Electronic Theses and Dissertations


Silas Njoroge



Date of Award


Document Type


Degree Name

Doctor of Education



Committee Member

Andrew Twafik

Committee Member

Amanda Szapkiw


Understanding the communication gap due to the separation of teachers-students and students-students in online learning environments can have a profound impact on improving online learning. Moores Transactional Distance Theory (TDT) is an important pedagogical theory in distance learning that can be used to gain a better understanding of K-12 distance education practices. This study sought to empirically verify the theory by investigating the relationship of dialogue, structure, learner autonomy, and transactional distance (TD) perceived by students in K-12 Online Learning Environments (OLE). The study also investigated the effect of environmental and demographic factors on TD. Participants were selected from online students taking one-year science courses in online high and middle school. A correlational design was used to analyze the association between transactional distance and the constructs. ANOVA was used to analyze the difference in transactional distance perceived by students in classes with different combinations of high to low structure and dialogue (+D+S, +D-S, -D+S, -D-S). ANOVA and two-sample t-tests were used to test hypotheses on the impact of TD on environmental and demographic factors. The results empirically showed that TD varies inversely with dialogue, structure, and learner autonomy and that environmental and demographic factors had no impact TD.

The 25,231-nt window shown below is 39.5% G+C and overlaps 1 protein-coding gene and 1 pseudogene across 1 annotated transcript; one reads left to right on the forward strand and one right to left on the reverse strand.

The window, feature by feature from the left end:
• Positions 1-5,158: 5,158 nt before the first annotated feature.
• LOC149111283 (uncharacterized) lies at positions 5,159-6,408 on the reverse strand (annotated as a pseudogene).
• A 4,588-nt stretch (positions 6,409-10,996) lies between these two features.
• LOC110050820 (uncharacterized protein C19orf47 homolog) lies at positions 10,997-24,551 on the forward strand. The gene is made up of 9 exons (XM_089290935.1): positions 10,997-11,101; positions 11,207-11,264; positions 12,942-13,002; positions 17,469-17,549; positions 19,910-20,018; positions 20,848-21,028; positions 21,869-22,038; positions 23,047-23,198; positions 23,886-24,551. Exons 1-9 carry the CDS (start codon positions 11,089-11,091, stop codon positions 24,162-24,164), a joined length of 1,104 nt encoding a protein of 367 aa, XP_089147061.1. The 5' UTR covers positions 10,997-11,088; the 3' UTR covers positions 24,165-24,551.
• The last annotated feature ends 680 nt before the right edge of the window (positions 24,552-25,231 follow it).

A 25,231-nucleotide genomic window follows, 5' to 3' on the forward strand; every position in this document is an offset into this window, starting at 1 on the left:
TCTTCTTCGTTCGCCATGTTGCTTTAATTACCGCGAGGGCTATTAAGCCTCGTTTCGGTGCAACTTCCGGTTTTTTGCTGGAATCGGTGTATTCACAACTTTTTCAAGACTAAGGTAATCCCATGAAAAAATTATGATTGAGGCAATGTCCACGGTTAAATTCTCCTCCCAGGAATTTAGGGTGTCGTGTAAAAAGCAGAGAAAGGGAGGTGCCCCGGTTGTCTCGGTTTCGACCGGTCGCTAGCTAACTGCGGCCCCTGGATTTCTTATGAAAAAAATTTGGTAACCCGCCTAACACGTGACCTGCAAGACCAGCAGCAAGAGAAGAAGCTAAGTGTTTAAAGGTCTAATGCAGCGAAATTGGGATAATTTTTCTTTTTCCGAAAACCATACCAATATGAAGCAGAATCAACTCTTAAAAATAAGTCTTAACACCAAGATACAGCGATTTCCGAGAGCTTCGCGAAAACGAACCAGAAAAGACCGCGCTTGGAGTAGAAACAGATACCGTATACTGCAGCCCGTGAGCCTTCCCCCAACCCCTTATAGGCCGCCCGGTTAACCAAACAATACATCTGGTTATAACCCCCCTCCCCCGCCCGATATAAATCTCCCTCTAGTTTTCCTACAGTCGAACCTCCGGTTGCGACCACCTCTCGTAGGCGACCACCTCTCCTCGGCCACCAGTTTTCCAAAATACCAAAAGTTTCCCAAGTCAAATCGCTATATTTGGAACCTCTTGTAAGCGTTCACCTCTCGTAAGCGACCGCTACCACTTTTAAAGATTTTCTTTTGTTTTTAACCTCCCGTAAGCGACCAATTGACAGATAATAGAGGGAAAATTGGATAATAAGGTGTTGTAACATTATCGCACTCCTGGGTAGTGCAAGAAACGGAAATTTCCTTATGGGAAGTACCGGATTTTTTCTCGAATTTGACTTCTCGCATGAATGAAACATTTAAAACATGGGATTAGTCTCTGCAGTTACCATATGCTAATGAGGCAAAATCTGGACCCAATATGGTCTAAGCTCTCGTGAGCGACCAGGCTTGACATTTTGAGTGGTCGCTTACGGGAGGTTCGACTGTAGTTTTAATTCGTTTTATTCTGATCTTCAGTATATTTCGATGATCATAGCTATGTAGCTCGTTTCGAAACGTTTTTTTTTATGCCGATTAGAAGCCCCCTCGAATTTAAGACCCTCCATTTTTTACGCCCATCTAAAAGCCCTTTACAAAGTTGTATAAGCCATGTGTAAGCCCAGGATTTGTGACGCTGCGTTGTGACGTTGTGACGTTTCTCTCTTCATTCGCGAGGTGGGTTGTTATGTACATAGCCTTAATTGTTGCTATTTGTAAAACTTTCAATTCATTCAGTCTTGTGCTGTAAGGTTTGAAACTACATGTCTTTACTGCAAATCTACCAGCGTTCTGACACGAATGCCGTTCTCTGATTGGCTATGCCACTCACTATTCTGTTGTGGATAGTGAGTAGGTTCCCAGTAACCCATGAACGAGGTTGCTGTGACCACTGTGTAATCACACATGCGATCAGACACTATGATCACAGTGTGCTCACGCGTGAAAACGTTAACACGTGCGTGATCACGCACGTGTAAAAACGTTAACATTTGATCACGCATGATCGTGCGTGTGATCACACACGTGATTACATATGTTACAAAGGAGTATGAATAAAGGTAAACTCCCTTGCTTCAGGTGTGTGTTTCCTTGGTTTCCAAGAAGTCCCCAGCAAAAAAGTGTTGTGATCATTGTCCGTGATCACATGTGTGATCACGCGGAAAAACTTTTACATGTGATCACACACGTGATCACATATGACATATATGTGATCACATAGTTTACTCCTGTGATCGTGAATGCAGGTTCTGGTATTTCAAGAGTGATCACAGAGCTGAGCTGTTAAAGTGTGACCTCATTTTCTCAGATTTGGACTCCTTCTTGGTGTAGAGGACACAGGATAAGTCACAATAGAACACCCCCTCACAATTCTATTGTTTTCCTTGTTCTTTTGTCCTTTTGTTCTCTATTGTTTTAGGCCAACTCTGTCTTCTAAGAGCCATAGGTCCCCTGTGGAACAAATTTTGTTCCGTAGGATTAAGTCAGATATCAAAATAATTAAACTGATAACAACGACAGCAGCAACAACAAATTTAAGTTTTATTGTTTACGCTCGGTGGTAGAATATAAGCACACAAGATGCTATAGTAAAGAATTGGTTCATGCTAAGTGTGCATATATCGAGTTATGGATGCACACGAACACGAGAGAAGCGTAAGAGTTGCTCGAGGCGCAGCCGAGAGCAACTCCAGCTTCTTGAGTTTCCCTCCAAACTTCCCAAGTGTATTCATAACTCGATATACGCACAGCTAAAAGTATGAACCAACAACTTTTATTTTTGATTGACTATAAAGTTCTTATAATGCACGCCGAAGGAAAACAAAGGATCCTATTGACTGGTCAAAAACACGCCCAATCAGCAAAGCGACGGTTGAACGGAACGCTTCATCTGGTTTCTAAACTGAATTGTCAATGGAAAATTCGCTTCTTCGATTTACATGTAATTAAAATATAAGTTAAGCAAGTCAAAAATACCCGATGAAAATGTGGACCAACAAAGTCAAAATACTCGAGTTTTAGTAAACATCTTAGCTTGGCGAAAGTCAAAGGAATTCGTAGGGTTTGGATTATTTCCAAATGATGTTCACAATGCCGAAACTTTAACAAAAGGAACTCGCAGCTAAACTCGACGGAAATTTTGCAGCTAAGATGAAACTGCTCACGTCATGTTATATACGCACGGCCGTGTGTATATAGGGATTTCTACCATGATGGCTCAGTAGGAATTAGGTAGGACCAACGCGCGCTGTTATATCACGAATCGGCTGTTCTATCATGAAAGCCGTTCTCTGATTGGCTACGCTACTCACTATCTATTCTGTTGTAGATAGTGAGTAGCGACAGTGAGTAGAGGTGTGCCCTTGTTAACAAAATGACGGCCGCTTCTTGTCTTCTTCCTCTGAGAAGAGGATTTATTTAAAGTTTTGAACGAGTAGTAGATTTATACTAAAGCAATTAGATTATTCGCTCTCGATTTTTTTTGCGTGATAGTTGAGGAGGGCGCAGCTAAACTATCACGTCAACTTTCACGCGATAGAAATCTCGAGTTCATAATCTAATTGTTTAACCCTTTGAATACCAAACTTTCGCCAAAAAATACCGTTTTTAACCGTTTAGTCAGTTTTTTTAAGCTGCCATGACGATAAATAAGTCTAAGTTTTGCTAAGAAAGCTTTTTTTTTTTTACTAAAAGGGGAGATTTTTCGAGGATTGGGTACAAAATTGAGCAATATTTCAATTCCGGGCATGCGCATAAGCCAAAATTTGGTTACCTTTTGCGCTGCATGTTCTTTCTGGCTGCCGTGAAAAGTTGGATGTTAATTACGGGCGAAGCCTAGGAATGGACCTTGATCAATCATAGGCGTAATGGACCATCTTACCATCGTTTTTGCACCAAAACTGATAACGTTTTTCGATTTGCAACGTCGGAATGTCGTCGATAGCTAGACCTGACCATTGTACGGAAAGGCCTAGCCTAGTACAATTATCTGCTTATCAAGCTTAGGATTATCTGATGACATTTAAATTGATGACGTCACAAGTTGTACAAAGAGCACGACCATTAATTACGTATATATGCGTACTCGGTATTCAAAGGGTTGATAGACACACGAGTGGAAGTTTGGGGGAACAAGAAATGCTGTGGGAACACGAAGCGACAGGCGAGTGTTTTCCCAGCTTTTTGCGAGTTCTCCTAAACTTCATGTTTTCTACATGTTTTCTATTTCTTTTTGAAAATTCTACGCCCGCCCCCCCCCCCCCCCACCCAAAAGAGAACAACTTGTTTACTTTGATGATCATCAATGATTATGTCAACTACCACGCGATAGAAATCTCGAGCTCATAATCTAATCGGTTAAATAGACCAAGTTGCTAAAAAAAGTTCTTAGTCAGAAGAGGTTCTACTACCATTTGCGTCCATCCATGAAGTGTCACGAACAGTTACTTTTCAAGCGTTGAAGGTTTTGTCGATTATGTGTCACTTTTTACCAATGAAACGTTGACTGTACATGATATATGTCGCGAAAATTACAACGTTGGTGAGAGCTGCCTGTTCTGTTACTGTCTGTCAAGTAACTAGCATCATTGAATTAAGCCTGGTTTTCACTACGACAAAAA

Data is provided by the student.

Library Comment

Dissertation or thesis originally submitted to ProQuest